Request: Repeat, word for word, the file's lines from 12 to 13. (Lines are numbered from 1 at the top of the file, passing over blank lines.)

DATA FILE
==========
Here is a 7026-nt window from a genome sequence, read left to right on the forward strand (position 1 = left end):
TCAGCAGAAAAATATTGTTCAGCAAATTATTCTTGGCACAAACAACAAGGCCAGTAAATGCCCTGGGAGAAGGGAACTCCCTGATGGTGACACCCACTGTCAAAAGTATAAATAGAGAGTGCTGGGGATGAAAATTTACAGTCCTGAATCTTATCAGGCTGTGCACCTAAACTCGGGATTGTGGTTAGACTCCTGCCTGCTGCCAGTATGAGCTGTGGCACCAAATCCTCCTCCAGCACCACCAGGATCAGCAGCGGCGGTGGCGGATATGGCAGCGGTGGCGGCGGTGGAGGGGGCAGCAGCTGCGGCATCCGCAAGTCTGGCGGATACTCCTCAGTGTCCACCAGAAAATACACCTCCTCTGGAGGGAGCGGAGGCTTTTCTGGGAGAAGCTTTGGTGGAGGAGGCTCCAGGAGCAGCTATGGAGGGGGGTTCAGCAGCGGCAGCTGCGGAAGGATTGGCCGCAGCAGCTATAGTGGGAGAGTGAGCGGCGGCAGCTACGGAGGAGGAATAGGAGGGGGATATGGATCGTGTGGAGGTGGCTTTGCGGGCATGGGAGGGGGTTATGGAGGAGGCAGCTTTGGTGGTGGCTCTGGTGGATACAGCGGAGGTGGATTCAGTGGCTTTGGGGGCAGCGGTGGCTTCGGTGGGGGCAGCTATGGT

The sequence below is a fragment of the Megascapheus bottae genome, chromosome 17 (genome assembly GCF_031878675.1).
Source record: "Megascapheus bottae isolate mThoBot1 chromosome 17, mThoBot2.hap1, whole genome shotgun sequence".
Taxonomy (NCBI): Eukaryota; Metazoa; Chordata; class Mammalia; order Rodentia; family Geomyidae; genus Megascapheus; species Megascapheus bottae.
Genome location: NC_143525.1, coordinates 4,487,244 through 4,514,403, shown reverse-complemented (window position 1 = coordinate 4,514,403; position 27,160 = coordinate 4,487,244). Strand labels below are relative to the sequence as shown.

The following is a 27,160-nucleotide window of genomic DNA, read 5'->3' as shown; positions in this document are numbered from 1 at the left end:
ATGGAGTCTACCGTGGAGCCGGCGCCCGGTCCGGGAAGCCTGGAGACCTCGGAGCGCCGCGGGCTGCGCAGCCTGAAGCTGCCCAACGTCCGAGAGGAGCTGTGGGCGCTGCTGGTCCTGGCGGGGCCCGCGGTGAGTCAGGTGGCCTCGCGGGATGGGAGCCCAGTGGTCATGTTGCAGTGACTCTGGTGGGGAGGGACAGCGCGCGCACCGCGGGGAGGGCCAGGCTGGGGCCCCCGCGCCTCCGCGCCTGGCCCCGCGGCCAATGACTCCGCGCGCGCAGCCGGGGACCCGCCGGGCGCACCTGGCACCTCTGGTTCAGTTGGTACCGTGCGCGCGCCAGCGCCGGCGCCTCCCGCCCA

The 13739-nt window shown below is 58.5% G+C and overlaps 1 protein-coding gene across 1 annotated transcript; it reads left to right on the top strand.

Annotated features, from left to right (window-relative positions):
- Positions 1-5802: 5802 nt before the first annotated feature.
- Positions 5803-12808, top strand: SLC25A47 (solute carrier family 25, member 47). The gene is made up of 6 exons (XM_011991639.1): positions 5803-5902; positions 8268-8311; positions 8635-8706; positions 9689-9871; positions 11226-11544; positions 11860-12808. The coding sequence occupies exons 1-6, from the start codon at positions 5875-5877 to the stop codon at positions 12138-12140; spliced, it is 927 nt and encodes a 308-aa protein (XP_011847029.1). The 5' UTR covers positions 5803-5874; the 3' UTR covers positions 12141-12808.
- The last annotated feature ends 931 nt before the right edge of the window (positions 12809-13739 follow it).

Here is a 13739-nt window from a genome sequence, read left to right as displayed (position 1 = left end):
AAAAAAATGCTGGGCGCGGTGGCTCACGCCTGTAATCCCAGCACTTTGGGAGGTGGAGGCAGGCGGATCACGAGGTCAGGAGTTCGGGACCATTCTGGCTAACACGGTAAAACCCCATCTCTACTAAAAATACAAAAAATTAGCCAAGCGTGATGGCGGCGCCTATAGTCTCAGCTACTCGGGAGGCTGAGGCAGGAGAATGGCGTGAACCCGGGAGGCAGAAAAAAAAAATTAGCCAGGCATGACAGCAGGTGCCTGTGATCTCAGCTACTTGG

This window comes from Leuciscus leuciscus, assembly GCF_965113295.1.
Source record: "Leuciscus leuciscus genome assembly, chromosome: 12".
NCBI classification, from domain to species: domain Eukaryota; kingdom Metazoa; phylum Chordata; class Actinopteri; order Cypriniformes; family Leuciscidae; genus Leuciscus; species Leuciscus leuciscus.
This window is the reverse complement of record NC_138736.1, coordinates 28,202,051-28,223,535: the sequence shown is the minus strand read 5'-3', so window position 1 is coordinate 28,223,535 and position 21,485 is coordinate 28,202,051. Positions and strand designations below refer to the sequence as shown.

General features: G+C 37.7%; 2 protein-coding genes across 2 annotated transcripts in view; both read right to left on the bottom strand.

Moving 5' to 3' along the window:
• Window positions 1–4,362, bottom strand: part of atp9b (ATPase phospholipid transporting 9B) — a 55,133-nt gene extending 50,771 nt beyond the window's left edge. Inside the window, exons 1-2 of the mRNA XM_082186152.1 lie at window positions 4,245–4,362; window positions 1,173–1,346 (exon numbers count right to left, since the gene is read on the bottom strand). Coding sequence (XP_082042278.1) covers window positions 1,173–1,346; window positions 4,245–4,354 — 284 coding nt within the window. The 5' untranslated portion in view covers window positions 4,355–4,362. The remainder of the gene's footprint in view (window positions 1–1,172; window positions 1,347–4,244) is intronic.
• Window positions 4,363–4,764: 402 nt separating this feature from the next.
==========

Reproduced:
- Positions 5803-12808, top strand: SLC25A47 (solute carrier family 25, member 47). The gene is made up of 6 exons (XM_011991639.1): positions 5803-5902; positions 8268-8311; positions 8635-8706; positions 9689-9871; positions 11226-11544; positions 11860-12808. The coding sequence occupies exons 1-6, from the start codon at positions 5875-5877 to the stop codon at positions 12138-12140; spliced, it is 927 nt and encodes a 308-aa protein (XP_011847029.1). The 5' UTR covers positions 5803-5874; the 3' UTR covers positions 12141-12808.
- The last annotated feature ends 931 nt before the right edge of the window (positions 12809-13739 follow it).